Brener shares his conviction that quantum physics contains scientific proof of reincarnation.
Does anything survive the death of the body? Milton E. Brener responds with a resounding yes. In Our Quantum World and Reincarnation, Brener cites research in quantum physics that he says supports the teachings of ancient sages, shamans, philosophers, and spiritual leaders, as well as those who claim to recall past lives.
Brener presents twelve compelling case histories in which people, especially children, have memories of past lives, and he follows this with an introduction to quantum physics for laymen, including its history, controversies, and important figures. His coupling of quantum physics, especially its idea of entanglement, with reincarnation offers a new perspective on a topic usually considered the province of religion.
“Quantum physics is concerned with the very small, the atoms, and the even tinier items called quarks, three of which make up each proton and neutron which are the components of the atomic nucleus,” he writes. “They do indeed survive death. For practical purposes, they are forever.” Brener explains that they also have very strong bonds with each other, a feature that physicists call “entanglement,” and exist in relationships that are “stubbornly retained”; no matter the distance between them, any change in one of them is simultaneously made by the other.
Brener’s explanation of the science behind his argument is most often clear and concise, and, although his sentence structure is at times unwieldy and occasionally fragmentary, even those with little or no background in physics will be able to follow his logic. While declaring that quantum physics may well be “the most dramatic and far reaching advance in the history of science thus far,” he also recognizes that no one really understands it, and he acknowledges when things are still more mystery than fact.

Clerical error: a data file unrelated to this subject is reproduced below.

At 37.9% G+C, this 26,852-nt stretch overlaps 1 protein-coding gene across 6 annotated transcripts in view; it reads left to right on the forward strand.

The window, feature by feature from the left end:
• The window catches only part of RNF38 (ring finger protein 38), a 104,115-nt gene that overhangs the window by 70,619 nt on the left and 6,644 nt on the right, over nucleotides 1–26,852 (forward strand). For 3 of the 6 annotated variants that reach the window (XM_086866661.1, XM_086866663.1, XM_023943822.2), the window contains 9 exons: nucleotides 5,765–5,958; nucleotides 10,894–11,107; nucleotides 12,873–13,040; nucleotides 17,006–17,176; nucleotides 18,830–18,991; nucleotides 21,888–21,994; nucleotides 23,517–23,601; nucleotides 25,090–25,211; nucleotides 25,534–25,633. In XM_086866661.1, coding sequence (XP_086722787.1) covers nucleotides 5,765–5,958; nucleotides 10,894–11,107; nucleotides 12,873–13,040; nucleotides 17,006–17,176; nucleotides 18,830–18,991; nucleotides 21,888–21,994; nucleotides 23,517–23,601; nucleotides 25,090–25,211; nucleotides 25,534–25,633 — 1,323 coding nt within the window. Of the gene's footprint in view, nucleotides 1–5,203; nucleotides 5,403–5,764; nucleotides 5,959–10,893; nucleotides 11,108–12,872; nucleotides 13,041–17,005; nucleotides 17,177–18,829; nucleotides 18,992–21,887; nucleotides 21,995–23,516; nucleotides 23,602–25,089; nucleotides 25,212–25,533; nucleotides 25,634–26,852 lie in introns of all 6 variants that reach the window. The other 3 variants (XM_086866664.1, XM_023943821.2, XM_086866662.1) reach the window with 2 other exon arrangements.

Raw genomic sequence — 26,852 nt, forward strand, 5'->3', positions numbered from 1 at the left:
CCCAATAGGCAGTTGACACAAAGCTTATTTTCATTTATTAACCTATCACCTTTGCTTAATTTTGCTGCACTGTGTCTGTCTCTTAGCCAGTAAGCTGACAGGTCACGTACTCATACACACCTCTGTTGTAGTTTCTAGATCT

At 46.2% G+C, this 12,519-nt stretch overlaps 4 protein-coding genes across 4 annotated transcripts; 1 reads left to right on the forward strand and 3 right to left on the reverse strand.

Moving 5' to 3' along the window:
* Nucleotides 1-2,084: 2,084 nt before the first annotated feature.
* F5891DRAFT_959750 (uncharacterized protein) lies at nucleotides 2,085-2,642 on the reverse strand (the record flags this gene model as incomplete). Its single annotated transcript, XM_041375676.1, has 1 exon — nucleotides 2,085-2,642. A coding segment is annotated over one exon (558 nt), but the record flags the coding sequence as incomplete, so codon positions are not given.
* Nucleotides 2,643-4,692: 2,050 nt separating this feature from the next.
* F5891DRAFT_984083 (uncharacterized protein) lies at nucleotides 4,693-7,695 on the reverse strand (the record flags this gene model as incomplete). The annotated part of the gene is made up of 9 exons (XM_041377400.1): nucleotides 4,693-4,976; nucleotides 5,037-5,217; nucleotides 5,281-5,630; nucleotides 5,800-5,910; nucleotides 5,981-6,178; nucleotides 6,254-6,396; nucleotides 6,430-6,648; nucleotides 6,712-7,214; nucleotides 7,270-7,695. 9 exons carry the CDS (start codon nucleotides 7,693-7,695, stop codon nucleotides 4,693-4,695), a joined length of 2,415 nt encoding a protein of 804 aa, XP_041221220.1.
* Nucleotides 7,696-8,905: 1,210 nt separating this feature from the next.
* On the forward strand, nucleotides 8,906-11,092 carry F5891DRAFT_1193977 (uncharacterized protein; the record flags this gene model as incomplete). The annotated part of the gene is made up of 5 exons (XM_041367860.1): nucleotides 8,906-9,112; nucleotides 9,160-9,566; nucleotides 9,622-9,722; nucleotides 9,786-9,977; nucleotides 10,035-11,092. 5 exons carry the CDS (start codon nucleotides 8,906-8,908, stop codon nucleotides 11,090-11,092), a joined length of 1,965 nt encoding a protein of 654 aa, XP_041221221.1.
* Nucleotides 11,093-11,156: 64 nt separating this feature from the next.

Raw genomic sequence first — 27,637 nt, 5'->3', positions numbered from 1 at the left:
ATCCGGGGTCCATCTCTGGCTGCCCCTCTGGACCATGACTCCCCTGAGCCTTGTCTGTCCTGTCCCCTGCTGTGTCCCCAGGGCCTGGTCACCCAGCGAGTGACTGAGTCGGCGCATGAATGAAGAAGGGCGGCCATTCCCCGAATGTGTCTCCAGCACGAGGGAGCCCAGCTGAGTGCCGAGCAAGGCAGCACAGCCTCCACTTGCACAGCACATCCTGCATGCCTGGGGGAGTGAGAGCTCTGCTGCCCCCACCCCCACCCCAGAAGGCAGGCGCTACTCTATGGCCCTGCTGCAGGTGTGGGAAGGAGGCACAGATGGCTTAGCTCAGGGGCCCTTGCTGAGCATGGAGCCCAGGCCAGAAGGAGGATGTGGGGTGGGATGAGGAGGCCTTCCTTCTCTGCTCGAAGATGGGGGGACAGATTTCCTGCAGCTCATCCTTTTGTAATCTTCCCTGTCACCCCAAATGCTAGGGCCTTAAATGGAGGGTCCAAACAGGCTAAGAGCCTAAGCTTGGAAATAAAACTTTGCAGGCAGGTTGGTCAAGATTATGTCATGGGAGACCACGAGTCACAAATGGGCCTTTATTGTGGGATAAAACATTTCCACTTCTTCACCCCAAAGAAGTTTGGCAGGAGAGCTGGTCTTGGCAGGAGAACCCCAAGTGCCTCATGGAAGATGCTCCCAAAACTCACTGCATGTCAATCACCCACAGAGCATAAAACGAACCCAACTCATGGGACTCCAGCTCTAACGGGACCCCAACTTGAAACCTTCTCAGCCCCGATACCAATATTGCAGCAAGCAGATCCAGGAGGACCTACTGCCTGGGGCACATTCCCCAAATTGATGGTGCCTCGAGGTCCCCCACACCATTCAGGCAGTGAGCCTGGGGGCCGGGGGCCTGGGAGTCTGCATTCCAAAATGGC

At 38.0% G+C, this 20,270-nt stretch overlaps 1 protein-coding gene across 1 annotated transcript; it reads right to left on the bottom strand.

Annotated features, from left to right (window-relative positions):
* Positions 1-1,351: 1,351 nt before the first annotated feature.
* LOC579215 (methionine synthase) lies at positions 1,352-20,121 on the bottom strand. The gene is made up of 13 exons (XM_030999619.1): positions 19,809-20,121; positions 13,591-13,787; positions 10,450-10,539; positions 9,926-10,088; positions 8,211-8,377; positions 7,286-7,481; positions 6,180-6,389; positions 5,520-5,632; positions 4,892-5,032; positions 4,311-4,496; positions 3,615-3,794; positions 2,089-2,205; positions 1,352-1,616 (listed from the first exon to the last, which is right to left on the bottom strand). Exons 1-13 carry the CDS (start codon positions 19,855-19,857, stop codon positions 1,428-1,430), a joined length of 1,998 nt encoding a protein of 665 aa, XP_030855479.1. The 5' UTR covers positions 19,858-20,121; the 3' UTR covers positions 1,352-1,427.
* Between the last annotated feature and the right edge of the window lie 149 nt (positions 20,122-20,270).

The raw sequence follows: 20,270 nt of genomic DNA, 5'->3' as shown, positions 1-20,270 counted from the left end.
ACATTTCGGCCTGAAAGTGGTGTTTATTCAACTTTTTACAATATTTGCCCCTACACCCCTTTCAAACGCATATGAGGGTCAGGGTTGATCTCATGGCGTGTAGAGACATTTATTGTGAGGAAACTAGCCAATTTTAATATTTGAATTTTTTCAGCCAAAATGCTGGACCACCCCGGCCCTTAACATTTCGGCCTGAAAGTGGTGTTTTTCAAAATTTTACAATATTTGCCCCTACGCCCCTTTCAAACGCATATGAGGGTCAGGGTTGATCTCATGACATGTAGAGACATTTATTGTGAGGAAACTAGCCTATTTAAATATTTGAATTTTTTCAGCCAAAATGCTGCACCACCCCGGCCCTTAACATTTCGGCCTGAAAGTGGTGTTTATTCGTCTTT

Brener’s book is graced with an artistic and attractive front cover and ample and well-written back cover matter that includes an informative author’s bio and a clear, full-color photo. It also offers a generous bibliography, extensive notes, and a comprehensive index, facilitating both understanding of the topic and independent research. The interior layout, design, and font are easy on the eye. While the copyright page, acknowledgments, and credits are complete and well laid out, the table of contents could be improved by listing the cases of reincarnation by the name of the person involved rather than by case number, and the method of numbering the chapters could be simplified. The text’s occasional errors in capitalization and punctuation could easily be corrected by careful proofreading, and inclusion of relevant dates in the first reincarnation case history would be helpful.
In a world in which “not many things are any longer unthinkable,” Brener, a retired trial lawyer with a master’s degree in anthropology and the author of twelve books, has opened an intriguing discussion of the connection between quantum physics and reincarnation, leading to the conclusion that a mental, or what some would prefer to call “spiritual,” element of our being does survive death.
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